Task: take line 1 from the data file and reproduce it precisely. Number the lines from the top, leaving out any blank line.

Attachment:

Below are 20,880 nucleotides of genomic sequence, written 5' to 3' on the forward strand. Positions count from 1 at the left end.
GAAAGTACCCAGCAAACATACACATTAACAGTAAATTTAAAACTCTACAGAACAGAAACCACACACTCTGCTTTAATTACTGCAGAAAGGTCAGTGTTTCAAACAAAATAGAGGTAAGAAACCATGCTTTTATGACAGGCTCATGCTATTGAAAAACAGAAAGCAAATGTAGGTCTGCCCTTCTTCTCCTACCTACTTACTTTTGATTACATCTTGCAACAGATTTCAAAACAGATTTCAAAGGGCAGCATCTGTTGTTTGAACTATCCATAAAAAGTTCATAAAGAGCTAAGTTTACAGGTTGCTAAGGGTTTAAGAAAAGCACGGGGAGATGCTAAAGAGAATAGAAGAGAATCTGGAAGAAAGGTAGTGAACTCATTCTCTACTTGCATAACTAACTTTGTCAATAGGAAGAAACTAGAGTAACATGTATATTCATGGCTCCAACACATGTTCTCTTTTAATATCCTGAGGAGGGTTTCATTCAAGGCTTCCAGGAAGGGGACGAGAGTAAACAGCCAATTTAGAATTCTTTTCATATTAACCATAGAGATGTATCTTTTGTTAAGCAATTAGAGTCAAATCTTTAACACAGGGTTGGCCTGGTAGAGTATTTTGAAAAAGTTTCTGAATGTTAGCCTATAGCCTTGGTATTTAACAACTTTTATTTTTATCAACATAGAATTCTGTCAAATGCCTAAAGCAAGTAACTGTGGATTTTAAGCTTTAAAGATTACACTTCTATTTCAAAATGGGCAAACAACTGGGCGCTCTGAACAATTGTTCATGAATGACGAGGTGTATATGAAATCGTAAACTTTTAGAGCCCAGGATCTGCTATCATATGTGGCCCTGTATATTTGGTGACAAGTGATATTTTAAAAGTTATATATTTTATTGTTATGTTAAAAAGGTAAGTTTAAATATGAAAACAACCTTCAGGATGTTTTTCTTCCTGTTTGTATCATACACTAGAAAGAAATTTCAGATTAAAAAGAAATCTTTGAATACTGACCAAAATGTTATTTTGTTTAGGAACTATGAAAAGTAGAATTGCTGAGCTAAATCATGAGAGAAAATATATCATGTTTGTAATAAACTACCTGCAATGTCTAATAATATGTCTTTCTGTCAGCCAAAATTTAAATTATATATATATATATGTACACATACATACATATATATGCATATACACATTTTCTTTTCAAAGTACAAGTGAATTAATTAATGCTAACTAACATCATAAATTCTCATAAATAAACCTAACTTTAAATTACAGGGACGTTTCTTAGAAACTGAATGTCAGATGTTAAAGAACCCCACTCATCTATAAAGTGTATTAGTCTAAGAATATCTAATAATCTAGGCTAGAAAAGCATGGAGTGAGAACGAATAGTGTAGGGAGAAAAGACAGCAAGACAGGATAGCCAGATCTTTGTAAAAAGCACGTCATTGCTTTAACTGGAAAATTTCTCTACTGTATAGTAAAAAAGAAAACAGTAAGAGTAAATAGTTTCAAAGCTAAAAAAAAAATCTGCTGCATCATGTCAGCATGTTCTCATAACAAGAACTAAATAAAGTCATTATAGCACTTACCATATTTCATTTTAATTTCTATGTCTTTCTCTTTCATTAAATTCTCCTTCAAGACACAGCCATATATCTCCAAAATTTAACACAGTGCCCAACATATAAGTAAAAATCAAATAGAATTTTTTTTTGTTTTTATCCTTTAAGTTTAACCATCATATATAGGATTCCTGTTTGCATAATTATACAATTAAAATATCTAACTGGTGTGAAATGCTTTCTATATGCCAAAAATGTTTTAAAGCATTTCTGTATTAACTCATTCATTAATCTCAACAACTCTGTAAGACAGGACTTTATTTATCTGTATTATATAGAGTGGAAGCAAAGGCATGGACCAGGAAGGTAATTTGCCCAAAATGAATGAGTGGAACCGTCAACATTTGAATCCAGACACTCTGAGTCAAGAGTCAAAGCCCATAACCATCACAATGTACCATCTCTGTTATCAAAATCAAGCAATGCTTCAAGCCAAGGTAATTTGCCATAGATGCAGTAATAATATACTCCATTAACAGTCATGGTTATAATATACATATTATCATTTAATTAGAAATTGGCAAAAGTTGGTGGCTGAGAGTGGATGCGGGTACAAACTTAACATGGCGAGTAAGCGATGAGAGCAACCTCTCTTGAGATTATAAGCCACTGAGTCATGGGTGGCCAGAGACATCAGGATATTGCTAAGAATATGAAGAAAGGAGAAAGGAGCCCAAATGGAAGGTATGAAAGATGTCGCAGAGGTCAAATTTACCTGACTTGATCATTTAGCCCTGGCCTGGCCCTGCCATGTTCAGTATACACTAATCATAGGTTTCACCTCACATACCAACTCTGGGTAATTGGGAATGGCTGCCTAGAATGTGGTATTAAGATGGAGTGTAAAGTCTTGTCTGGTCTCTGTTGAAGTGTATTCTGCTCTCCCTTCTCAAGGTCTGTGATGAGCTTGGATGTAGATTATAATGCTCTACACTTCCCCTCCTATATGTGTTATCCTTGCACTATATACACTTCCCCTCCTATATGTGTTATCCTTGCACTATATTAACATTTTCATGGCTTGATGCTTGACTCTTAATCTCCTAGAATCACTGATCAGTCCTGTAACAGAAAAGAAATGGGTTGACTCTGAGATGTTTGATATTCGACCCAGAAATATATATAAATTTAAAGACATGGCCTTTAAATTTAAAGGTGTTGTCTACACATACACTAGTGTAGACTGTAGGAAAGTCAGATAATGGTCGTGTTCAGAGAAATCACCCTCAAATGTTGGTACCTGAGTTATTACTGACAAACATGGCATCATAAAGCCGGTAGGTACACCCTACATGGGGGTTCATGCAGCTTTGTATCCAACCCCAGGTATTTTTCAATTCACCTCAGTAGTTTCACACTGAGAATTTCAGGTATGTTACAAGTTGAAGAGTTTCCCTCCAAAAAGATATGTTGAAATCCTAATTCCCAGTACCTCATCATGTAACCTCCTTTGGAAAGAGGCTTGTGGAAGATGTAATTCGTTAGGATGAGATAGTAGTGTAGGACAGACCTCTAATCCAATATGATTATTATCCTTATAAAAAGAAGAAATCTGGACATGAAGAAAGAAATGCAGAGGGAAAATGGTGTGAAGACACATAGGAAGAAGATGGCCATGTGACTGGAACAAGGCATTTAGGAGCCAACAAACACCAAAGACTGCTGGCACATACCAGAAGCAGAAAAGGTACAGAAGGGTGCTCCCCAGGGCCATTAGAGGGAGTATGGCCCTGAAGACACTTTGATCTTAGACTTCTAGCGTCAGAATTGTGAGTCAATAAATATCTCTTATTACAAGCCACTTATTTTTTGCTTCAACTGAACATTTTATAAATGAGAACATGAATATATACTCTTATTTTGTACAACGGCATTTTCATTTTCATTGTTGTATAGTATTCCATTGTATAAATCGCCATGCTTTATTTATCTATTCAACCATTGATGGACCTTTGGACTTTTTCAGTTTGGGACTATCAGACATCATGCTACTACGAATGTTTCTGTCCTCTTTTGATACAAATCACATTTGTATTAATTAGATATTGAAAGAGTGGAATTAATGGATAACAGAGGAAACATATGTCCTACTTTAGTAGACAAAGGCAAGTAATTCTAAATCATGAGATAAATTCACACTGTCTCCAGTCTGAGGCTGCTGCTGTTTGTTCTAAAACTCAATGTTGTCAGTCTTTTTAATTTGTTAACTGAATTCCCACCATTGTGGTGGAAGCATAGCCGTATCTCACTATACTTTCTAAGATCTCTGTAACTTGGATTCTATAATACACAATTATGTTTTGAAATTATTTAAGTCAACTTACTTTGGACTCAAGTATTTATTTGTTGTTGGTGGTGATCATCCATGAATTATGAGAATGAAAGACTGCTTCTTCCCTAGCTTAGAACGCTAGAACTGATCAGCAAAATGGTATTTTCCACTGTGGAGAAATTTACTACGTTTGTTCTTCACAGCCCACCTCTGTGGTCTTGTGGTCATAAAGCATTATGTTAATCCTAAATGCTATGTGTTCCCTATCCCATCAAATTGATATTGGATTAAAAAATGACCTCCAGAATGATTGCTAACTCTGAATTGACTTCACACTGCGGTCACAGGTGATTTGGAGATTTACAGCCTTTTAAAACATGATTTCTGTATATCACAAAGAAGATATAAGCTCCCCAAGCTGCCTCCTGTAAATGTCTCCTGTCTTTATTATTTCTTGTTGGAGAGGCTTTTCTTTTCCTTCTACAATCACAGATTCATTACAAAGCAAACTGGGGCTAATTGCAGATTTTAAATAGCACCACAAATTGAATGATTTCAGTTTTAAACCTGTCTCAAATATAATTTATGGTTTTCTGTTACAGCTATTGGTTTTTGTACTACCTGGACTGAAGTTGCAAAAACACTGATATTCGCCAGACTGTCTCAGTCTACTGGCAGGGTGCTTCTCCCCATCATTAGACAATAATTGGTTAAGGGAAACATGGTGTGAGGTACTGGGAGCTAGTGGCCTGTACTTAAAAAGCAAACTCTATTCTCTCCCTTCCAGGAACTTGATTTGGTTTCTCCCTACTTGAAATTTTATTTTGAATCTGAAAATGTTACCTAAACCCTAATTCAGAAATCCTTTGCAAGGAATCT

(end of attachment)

Below are 20,880 nucleotides of genomic sequence, written 5' to 3' on the forward strand. Positions count from 1 at the left end.